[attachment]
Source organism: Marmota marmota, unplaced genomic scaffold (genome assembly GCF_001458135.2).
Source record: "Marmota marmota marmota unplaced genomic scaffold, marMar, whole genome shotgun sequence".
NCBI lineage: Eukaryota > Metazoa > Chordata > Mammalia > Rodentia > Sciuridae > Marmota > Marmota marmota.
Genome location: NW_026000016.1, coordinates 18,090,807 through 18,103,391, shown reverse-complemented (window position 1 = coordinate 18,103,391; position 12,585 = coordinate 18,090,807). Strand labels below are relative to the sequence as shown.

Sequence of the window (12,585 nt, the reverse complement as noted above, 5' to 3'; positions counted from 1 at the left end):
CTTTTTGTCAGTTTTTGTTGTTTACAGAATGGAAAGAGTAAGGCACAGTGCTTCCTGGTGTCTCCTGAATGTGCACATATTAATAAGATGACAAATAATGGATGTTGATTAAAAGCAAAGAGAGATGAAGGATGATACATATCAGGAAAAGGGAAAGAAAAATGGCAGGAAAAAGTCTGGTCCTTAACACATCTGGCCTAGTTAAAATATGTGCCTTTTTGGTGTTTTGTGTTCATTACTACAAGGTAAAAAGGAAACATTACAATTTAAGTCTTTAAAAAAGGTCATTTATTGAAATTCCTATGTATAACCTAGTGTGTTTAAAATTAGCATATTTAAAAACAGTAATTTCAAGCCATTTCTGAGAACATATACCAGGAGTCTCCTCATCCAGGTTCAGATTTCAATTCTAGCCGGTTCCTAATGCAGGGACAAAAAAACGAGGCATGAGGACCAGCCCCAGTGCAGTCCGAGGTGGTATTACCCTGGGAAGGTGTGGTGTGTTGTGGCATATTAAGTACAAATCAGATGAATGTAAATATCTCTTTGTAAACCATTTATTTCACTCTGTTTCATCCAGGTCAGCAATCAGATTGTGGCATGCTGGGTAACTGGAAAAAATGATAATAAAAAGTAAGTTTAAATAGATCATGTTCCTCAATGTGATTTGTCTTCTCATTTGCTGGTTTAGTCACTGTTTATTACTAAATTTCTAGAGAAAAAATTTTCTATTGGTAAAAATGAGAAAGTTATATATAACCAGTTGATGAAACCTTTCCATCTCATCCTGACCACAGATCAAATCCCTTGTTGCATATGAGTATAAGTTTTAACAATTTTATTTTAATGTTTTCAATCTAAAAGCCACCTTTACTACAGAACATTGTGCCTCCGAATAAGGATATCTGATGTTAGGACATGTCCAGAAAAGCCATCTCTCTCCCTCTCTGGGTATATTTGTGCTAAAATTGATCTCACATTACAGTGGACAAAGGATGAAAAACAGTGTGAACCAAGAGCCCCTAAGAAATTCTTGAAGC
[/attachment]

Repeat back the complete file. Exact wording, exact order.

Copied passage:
Source organism: Marmota marmota, unplaced genomic scaffold (genome assembly GCF_001458135.2).
Source record: "Marmota marmota marmota unplaced genomic scaffold, marMar, whole genome shotgun sequence".
NCBI lineage: Eukaryota > Metazoa > Chordata > Mammalia > Rodentia > Sciuridae > Marmota > Marmota marmota.
Genome location: NW_026000016.1, coordinates 18,090,807 through 18,103,391, shown reverse-complemented (window position 1 = coordinate 18,103,391; position 12,585 = coordinate 18,090,807). Strand labels below are relative to the sequence as shown.

Sequence of the window (12,585 nt, the reverse complement as noted above, 5' to 3'; positions counted from 1 at the left end):
CTTTTTGTCAGTTTTTGTTGTTTACAGAATGGAAAGAGTAAGGCACAGTGCTTCCTGGTGTCTCCTGAATGTGCACATATTAATAAGATGACAAATAATGGATGTTGATTAAAAGCAAAGAGAGATGAAGGATGATACATATCAGGAAAAGGGAAAGAAAAATGGCAGGAAAAAGTCTGGTCCTTAACACATCTGGCCTAGTTAAAATATGTGCCTTTTTGGTGTTTTGTGTTCATTACTACAAGGTAAAAAGGAAACATTACAATTTAAGTCTTTAAAAAAGGTCATTTATTGAAATTCCTATGTATAACCTAGTGTGTTTAAAATTAGCATATTTAAAAACAGTAATTTCAAGCCATTTCTGAGAACATATACCAGGAGTCTCCTCATCCAGGTTCAGATTTCAATTCTAGCCGGTTCCTAATGCAGGGACAAAAAAACGAGGCATGAGGACCAGCCCCAGTGCAGTCCGAGGTGGTATTACCCTGGGAAGGTGTGGTGTGTTGTGGCATATTAAGTACAAATCAGATGAATGTAAATATCTCTTTGTAAACCATTTATTTCACTCTGTTTCATCCAGGTCAGCAATCAGATTGTGGCATGCTGGGTAACTGGAAAAAATGATAATAAAAAGTAAGTTTAAATAGATCATGTTCCTCAATGTGATTTGTCTTCTCATTTGCTGGTTTAGTCACTGTTTATTACTAAATTTCTAGAGAAAAAATTTTCTATTGGTAAAAATGAGAAAGTTATATATAACCAGTTGATGAAACCTTTCCATCTCATCCTGACCACAGATCAAATCCCTTGTTGCATATGAGTATAAGTTTTAACAATTTTATTTTAATGTTTTCAATCTAAAAGCCACCTTTACTACAGAACATTGTGCCTCCGAATAAGGATATCTGATGTTAGGACATGTCCAGAAAAGCCATCTCTCTCCCTCTCTGGGTATATTTGTGCTAAAATTGATCTCACATTACAGTGGACAAAGGATGAAAAACAGTGTGAACCAAGAGCCCCTAAGAAATTCTTGAAGC